Guru Tegh Bahadur Ji

ਗੁਰੂ ਤੇਗ਼ ਬਹਾਦੁਰ

Guru Tegh Bahadur Ji (Gurmukhi: ਗੁਰੂ ਤੇਗ਼ ਬਹਾਦੁਰ) (Wednesday, April 18, 1621 – Wednesday, November 24, 1675), revered by the Sikhs as Srisht-di-Chadar (Protector of humanity), was the ninth of the Ten Gurus of Sikhism. He had become Guru on 16 April, 1664, following the footsteps of his grand-nephew and the eighth Guru, Guru Har Krishan Ji.
A poet, a thinker, and a warrior, Guru Teg Bahadur Ji carried forward the light of sanctity and divinity of Guru Nanak Dev Ji and the subsequent Sikh Gurus. His spiritual writings, detailing varied themes such as, the nature of God, human attachments, body, mind, sorrow, dignity, service, death, and deliverance, are registered in the form of 116 poetic hymns in the sacred scripture, the Sri Guru Granth Sahib Ji. To spread the message of Sikhism, the Guru traveled extensively through the Indian subcontinent, setting up several new preaching centers. He founded the town of Chak-Nanki in Punjab, later enlarged by the tenth Nanak, Guru Gobind Singh Ji, into the city of Sri Anandpur Sahib.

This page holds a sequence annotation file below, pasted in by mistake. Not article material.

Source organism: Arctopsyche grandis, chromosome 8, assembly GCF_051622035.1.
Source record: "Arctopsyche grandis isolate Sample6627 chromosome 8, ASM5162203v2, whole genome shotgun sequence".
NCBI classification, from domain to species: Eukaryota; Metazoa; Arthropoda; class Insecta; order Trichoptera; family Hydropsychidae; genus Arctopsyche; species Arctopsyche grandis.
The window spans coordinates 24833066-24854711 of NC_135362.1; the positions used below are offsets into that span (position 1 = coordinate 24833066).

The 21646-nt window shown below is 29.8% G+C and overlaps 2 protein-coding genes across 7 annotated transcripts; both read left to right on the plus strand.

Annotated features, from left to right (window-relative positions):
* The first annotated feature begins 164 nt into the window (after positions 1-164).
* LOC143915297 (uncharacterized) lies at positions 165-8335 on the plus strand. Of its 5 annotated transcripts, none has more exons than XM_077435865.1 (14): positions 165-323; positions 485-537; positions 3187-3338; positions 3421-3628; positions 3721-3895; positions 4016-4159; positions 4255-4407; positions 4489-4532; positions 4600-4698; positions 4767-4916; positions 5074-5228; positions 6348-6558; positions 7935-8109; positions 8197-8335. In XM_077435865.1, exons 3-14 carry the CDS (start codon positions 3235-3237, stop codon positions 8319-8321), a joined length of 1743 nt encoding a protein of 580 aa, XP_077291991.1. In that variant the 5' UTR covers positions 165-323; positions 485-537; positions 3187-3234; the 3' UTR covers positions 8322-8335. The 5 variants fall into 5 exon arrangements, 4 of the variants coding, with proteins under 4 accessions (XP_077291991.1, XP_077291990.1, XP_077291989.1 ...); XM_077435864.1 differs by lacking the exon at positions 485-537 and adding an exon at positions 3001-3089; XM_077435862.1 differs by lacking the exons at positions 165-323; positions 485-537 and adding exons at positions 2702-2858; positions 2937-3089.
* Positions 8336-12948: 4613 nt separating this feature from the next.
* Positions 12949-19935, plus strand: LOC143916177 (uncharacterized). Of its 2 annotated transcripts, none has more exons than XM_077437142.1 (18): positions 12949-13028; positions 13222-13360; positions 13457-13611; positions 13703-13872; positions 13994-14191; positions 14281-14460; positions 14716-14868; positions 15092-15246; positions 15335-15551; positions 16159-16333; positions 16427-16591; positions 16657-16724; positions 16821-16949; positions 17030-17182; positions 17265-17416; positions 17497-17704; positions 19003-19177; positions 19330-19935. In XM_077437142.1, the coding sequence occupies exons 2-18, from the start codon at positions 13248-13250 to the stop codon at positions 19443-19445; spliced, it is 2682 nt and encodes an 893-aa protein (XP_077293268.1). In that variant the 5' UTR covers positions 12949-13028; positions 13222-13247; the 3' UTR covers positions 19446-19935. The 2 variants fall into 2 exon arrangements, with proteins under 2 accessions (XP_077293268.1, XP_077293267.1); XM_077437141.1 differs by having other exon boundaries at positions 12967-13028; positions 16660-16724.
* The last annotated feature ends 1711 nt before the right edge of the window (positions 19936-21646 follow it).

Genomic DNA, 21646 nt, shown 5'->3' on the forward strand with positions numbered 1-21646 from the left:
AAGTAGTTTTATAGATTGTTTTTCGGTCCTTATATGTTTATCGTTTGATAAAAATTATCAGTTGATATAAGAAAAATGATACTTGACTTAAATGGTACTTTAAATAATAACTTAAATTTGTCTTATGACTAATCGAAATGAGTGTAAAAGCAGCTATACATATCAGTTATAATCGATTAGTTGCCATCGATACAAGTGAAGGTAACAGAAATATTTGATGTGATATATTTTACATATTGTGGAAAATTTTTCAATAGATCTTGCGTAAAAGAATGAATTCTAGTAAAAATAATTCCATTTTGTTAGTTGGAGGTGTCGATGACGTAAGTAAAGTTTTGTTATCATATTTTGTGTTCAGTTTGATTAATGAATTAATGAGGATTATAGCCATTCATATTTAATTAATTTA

In May 1675, Guru Tegh Bahadur Ji was approached by Hindu Pandits from the Kashmir region, seeking the Guru’s intercession against the forced conversions of Hindus to Islam by the Mughal rulers of India. For supporting the Hindu Pandits by resisting these forced conversions, and for himself refusing to convert to Islam, Guru Teg Bahadur Ji was publicly executed via beheading at the imperial capital of Delhi on the orders of Emperor Aurangzeb. Today, Gurdwara Sis Ganj Sahib and Gurdwara Rakab Ganj Sahib stand at the sites of beheading and cremation of Guru Ji’s body. Along with Guru Teg Bahadur Ji, three other Sikhs, Bhai Mati Das, Bhai Sati Das, and Bhai Dyal Das, were also executed.
On Guru Teg Bahadur Ji’s supreme sacrifice to champion fundamental human rights for all, his son, the tenth Nanak, Guru Gobind Singh Ji, wrote:

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